Category Archives: Pests of landscapes

Posts dealing with insects that affect landscape plants, turf.

Pest Alert! White-margined burrower bug

Pest Alert! White-margined burrower bug Within one week, Extension Entomology has received insect identification requests from Districts 8 and 11 for a small, dark insect appearing by the thousands and covering structures and plants. The insect can be present in high numbers in fields, woodlands, lawns, and gardens. This is Sehirus cinctus, the white-margined burrower bug, a true bug that occasionally has outbreak years in parts of Texas. The nymphs (immature stages) have a red and black coloration, and the adults are black with a lighter tint along… Read More →

Clover Mites: Tiny Creatures, Big Impact

I have had a few individuals (homeowners and pest management professionals) reach out to me about infestations of tiny mites that are aggregating on their structures, windowsills, and even seeing them invade indoors! For most of us in Texas, we won’t ever have to battle the army of microscopic mites – known as clover mites, or brown mites. In north Texas, however, this may be a sight we are all too familiar with as the end of winter approaches and temperatures rise. The clover mite, scientifically known as… Read More →

Spring Pests: What to Expect as Temperatures Rise

As the chill of winter fades and temperatures begin to rise, a variety of insect pests start to make their presence known. Environmental factors such as an increase in temperature and the moisture we often see during the spring season will signal over-wintering arthropods to emerge during these favorable times. Here’s a look at some of the common pests you might encounter in and around your home during spring. Ants: Arguably the most notable ant pest in the Texas landscape is the Red Imported Fire Ant (RIFA). The… Read More →

Asian Lady Beetle Invasions

It is that time of year when Asian Lady Beetles make an appearance indoors, and usually in large numbers. While they can be a major nuisance, they shouldn’t cause panic and some simple exclusion practices can help prevent this issue in the future. Asian Lady Beetles are not native to Texas – they were introduced from Asia to the United States in 1960s and 1990s as a UDSA project to help reduce agricultural pests in several Southern and Eastern States from Louisiana to Connecticut.  They are now found… Read More →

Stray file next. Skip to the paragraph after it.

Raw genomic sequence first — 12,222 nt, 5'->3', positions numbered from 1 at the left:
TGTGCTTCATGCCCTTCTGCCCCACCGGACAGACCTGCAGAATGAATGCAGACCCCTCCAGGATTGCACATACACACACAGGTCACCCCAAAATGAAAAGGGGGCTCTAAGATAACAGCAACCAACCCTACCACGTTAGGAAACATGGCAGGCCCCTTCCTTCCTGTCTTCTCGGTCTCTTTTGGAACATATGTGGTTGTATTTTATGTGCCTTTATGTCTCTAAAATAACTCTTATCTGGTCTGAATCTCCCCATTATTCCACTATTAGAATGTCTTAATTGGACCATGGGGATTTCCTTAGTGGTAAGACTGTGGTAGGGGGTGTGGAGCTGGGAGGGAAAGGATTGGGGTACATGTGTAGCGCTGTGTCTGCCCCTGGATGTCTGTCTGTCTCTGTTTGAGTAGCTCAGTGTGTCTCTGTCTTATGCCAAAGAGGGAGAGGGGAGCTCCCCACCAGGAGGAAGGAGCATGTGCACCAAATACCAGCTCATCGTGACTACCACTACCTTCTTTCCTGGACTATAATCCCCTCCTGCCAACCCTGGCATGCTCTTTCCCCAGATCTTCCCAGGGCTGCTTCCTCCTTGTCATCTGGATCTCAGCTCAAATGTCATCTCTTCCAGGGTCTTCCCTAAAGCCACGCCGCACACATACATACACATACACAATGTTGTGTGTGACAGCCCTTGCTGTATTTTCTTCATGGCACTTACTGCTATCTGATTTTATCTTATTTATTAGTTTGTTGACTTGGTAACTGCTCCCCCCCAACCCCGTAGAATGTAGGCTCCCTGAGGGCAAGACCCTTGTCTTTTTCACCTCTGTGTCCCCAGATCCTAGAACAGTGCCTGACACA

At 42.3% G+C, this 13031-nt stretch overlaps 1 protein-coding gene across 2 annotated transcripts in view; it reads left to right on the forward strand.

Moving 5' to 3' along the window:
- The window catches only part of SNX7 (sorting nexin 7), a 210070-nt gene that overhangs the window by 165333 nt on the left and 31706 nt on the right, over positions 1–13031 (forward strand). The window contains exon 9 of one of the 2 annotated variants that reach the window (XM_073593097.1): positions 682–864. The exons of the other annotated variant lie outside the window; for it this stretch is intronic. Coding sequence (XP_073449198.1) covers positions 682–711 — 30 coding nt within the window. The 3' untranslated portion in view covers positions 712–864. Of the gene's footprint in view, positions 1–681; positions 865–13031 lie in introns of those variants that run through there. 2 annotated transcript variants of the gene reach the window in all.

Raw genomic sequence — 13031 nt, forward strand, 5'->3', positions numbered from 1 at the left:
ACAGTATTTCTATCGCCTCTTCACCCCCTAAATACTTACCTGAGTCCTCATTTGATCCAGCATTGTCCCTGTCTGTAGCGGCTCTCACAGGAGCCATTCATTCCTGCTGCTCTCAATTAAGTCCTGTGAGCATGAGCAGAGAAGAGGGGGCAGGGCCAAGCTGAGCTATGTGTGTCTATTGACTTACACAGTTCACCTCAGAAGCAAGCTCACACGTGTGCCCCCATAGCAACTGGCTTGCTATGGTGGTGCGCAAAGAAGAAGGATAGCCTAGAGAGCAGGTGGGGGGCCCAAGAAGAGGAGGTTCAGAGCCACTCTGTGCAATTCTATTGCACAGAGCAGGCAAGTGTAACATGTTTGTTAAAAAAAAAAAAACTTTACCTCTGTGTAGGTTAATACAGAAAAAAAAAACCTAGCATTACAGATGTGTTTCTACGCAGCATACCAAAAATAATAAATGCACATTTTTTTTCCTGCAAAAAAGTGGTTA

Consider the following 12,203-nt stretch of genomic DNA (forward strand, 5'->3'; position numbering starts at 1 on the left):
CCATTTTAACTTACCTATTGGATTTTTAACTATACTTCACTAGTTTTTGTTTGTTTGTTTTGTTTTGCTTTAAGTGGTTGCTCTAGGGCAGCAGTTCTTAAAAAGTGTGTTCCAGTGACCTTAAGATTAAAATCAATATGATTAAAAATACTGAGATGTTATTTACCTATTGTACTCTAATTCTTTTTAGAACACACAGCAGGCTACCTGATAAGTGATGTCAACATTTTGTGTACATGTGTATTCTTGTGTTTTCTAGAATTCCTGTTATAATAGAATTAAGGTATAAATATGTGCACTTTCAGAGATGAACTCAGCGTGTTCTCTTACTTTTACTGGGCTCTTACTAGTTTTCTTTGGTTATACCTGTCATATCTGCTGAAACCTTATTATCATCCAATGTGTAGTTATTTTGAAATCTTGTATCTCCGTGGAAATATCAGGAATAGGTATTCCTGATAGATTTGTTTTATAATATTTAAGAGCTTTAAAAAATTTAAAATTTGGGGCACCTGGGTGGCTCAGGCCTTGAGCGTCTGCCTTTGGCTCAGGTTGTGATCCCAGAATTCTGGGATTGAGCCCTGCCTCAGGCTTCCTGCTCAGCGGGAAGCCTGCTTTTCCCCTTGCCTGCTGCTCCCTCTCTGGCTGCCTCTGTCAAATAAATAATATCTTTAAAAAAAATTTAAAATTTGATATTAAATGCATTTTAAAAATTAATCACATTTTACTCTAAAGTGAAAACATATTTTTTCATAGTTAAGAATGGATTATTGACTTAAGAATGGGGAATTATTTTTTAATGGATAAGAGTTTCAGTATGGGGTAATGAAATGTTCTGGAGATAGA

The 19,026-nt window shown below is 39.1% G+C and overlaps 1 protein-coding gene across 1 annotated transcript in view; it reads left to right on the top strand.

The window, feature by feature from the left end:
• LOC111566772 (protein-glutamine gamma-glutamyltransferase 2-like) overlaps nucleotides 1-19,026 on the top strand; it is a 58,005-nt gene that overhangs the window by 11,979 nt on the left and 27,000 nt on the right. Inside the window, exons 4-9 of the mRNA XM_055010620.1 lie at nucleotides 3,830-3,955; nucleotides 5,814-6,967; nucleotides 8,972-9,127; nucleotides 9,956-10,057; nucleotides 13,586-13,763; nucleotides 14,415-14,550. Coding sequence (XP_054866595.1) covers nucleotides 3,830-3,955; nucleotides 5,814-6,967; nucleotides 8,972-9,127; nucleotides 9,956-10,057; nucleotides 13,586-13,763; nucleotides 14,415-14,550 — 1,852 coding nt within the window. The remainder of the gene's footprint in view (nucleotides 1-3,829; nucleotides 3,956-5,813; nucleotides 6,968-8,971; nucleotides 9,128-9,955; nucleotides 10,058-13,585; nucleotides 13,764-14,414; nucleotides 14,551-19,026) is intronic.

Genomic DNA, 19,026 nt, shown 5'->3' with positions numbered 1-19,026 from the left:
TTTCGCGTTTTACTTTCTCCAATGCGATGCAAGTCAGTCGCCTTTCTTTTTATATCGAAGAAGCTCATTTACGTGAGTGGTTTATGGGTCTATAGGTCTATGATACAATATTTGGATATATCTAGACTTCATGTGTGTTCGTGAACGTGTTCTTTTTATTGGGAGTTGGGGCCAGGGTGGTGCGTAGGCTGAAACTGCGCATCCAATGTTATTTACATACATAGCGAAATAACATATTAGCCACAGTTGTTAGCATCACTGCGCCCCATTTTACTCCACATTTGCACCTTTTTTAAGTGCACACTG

Emerald ash borer in Denton

  When Denton urban forester Haywood Morgan moved to Texas from Milwaukee, Wisconsin six years ago he thought he was leaving the devastating emerald ash borer behind.  Instead the ash borer found him again. Morgan became reacquainted with EAB this month during a trip to look at some sick ash trees along a Denton, Texas street. After inspecting ash borer-like damage on the 11 year old ash, his experienced eye caught a glimpse of shiny green.  A quick grab and he had it–what appears to be the first… Read More →

A prickly situation

Prickly pear cactus has its detractors.  Long hated for its long spines with a bite, and its clusters of barbed spines (glochids) that are heck to remove, it has been cursed, hacked, burned and sprayed. But prickly pear (Opuntia spp.) is also used by a variety of  wildlife and cattle, and is prized as a part of the Mexican-American diet.  There is even a small industry devoted to rearing insects, called cochineal scale, that feed exclusively on prickly pear (these scales produce a vivid red dye, called cochineal… Read More →

Good Sams discover exotic borer in Tarrant County

Last summer Texas Parks and Wildlife biologist, Sam Kieschnick, was going through pictures on iNaturalist and saw a picture of an insect taken by someone he knew. It was a shot of a shiny green beetle that 10-year-old nature enthusiast, Sam Hunt, had snapped in his own driveway near Eagle Mountain Lake in west Tarrant County. Something about the picture bothered biologist Sam, so he forwarded it to colleagues who were experts in a group of insects called buprestid beetles. The expert consensus seemed to be that 10-year-old… Read More →

Miller moths

If you live in the Dallas/Fort Worth area, or any other place that has had a recent outbreak of fall armyworm caterpillars, you may have noticed an increase in fast-flying, grey-brown moths. I started noticing these last week, and they appear to be growing in numbers today. If you drive early in the morning, or in the evening, you might even catch these moths in your car headlights. It’s all part of a circle of life: moths lay eggs, which turn into caterpillars, which pupate (think of a… Read More →

The surprising fall armyworm

I’ve noticed something lately. People are consistently amazed when nature intrudes on their lives, as if it’s a great exception to some law that states “nothing unusual should ever happen to me.” Whether it’s hurricanes or a snake in the house, or something as mundane as a caterpillar outbreak, the usual reaction is astonishment.  That seems to be the common thread among callers this week with regard to the latest fall armyworm outbreak. I say “latest,” because fall armyworms are nothing new. According to Dr. Allen Knutson, extension agricultural… Read More →

How to treat your crapemyrtle for bark scale

YouTube is both a tremendous waste of time and also one of the best things to happen to DIYers in, like,… forever.  I find myself checking it constantly for instructions on how to do everything, from troubleshooting my computer to making repairs on my car.  So why not a video on how to control crapemyrtle bark scale? What is crapemyrtle bark scale (CMBS)? It’s a small sap-feeding insect that lives on the bark of certain plants, especially crapemyrtle. Thanks to its sugary excrement, it turns crapemyrtles with beautiful… Read More →